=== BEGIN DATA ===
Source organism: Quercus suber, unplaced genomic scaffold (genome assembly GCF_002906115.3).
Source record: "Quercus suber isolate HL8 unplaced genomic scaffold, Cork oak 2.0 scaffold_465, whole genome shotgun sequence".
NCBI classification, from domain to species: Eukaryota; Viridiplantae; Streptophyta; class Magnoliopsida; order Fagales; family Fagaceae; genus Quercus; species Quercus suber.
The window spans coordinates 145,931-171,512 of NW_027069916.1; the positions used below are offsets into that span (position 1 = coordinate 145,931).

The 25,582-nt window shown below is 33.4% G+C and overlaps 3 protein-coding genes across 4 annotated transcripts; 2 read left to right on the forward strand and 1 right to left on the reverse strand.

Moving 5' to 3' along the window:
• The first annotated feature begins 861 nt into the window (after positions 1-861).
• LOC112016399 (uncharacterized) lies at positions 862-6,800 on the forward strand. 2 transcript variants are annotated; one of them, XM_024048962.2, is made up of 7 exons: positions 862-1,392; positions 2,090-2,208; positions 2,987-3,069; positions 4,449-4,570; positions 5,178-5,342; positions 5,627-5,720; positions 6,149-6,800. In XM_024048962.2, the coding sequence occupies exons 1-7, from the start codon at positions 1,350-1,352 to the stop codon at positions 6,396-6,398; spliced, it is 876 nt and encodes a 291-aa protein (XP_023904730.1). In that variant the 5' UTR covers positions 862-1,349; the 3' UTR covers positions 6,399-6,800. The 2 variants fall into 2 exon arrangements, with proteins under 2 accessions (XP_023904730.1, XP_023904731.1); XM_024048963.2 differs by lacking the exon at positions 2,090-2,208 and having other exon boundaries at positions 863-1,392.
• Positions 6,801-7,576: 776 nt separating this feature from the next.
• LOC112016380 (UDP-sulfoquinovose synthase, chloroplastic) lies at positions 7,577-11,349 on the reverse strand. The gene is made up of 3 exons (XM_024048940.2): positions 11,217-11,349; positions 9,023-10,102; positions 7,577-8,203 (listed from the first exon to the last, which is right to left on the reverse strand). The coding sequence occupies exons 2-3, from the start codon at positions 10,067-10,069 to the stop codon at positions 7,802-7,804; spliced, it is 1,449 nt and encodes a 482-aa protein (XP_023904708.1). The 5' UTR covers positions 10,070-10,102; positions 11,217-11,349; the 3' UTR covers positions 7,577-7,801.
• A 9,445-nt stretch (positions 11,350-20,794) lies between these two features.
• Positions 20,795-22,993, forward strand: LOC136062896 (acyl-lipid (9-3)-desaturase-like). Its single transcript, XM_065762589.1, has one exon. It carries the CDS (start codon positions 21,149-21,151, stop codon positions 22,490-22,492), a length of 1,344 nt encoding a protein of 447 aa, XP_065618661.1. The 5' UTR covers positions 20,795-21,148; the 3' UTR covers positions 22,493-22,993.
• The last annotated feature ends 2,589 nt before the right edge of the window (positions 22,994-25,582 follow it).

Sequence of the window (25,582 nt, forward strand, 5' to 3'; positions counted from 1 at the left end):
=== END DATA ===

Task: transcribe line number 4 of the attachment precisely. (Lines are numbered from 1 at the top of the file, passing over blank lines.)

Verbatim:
The window spans coordinates 145,931-171,512 of NW_027069916.1; the positions used below are offsets into that span (position 1 = coordinate 145,931).